Abstract: In this contribution we carried out a wide simulation analysis in order to study the contagion mechanism induced in a portfolio of bank loans by the presence of business relationships among the positions. To this aim we jointly apply a structural model based on a factor approach extended in order to include the presence of microeconomic relationships that takes into account the counterparty risk, and a network model to describe the business connections among interdependent firms. The network of firms is generated resorting to an entropy spatial interaction model.
    Keywords: credit risk, bank loan portfolios, contagion models, entropy spatial models
    JEL: D61 C63
    Date: 2008–11
  5. By: Szabolcs Blazsek (Department of Business, Universidad de Navarra); Anna Downarowitz (Instituto de Empresa)
    Abstract: We estimate and compare the forecasting performance of several dynamic models of returns of different hedge fund strategies. The conditional mean of return is an ARMA process while its conditional volatility is modeled according to the GARCH specification. In order to take into account the high level of risk of these strategies, we also consider a Markov switching structure of the parameters in both equations to cap ture jumps. Finally, the one-step-ahead out-of-sample forecast performance of different models is compared.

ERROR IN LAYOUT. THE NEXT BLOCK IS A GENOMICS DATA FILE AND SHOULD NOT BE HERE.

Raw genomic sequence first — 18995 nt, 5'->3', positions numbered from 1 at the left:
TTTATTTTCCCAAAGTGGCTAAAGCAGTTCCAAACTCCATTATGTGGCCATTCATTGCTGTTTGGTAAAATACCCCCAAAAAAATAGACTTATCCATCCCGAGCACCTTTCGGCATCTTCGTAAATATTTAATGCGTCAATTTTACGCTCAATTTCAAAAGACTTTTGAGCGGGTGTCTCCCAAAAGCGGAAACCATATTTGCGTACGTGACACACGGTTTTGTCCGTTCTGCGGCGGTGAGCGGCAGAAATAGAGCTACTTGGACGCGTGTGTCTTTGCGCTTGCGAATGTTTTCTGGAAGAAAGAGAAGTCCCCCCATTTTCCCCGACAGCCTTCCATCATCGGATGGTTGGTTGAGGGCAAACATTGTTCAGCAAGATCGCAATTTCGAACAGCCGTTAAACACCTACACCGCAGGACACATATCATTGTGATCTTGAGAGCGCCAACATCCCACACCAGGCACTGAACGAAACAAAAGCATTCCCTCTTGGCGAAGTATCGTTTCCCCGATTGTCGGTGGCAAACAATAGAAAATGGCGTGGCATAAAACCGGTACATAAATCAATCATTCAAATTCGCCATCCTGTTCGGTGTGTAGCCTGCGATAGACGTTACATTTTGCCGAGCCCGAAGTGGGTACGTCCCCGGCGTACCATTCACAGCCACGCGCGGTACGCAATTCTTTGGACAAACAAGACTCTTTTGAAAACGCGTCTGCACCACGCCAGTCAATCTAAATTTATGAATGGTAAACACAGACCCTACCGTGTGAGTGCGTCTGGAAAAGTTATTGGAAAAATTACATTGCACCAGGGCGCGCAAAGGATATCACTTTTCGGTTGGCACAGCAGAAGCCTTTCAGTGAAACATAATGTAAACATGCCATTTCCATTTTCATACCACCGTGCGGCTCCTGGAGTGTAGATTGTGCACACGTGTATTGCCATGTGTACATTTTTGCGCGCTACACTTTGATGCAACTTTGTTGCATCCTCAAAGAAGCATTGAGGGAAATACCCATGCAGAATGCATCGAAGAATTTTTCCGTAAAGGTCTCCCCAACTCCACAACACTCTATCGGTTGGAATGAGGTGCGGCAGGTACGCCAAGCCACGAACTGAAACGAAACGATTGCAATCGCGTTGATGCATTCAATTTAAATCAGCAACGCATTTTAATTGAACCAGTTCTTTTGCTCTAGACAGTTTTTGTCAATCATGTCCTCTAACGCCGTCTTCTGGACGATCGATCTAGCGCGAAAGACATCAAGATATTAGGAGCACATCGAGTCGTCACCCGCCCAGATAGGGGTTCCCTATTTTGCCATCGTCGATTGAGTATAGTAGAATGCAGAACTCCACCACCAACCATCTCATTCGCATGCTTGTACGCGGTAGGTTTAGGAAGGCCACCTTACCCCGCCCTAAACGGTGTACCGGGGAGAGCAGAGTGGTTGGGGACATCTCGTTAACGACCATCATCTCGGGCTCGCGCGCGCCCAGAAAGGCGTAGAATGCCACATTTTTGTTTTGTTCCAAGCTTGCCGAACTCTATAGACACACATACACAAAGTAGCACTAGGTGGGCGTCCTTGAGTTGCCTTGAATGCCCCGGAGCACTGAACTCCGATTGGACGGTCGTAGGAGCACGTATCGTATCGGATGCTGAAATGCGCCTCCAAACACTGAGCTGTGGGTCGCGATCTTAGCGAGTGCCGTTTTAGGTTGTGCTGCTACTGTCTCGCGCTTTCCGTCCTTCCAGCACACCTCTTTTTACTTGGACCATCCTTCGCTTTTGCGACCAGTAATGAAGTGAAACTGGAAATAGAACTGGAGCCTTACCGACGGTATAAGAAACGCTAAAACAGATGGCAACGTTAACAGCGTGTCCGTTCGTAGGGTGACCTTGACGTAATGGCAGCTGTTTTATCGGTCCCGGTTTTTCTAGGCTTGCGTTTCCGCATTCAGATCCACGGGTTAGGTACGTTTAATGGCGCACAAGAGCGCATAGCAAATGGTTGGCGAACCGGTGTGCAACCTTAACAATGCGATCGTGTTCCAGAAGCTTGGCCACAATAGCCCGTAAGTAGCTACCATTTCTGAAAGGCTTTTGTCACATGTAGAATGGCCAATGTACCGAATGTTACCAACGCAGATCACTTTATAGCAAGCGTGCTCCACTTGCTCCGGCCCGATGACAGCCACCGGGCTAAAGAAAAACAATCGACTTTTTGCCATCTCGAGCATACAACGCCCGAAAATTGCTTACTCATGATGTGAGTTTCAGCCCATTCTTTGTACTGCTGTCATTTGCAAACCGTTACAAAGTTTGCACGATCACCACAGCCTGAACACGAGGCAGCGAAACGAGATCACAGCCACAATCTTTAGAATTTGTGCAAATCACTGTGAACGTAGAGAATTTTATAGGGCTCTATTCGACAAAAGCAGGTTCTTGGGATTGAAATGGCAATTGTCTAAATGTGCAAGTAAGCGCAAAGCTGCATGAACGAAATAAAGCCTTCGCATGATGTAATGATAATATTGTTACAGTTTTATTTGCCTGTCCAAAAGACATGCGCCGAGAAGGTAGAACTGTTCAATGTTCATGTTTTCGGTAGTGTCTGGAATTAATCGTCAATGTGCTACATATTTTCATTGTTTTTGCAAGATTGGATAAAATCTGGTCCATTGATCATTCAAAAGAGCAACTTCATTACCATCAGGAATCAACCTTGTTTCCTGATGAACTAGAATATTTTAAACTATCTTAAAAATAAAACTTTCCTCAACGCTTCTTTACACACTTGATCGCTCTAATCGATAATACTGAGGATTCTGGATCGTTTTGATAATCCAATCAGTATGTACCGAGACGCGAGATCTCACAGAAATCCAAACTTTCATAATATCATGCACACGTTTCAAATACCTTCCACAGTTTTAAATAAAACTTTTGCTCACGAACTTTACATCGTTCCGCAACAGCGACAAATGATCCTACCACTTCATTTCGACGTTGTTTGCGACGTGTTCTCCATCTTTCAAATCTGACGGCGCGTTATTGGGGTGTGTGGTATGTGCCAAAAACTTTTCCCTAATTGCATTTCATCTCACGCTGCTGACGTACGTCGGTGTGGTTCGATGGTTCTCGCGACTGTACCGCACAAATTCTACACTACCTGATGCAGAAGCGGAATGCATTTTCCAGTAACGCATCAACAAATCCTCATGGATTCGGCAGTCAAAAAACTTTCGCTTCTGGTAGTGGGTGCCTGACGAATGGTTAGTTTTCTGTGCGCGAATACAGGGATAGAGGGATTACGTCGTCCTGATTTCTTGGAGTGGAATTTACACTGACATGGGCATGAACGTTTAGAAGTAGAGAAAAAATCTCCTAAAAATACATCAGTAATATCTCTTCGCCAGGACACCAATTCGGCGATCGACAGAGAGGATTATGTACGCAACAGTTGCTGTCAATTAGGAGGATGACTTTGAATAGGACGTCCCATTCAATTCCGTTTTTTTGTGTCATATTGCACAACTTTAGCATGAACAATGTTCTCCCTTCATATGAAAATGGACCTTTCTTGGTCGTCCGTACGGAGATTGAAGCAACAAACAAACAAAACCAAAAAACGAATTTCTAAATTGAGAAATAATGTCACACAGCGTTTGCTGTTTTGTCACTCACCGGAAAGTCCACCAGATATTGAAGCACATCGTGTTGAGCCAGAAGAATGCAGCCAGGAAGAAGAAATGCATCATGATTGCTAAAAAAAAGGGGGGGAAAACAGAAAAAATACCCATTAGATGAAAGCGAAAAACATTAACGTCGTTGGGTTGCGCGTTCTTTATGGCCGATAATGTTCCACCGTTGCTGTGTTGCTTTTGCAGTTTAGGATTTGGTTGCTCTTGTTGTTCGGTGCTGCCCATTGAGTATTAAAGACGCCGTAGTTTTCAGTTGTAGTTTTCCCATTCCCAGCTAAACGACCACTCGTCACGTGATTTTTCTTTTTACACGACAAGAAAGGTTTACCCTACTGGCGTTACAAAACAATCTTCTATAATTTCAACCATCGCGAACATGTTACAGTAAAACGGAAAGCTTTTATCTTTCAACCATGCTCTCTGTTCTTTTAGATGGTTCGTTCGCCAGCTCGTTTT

Keywords: Markov switching ARMA-GARCH, forecasting performance
    JEL: C13 C15 G32
    Date: 2008–11–26
  6. By: Luc Laeven; Fabian Valencia
    Abstract: In episodes of significant banking distress or perceived systemic risk to the financial system, policymakers have often opted for issuing blanket guarantees on bank liabilities to stop or avoid widespread bank runs. In theory, blanket guarantees can prevent bank runs if they are credible. However, guarantee could add substantial fiscal costs to bank restructuring programs and may increase moral hazard going forward. Using a sample of 42 episodes of banking crises, this paper finds that blanket guarantees are successful in reducing liquidity pressures on banks arising from deposit withdrawals. However, banks' foreign liabilities appear virtually irresponsive to blanket guarantees. Furthermore, guarantees tend to be fiscally costly, though this positive association arises in large part because guarantees tend to be employed in conjunction with extensive liquidity support and when crises are severe.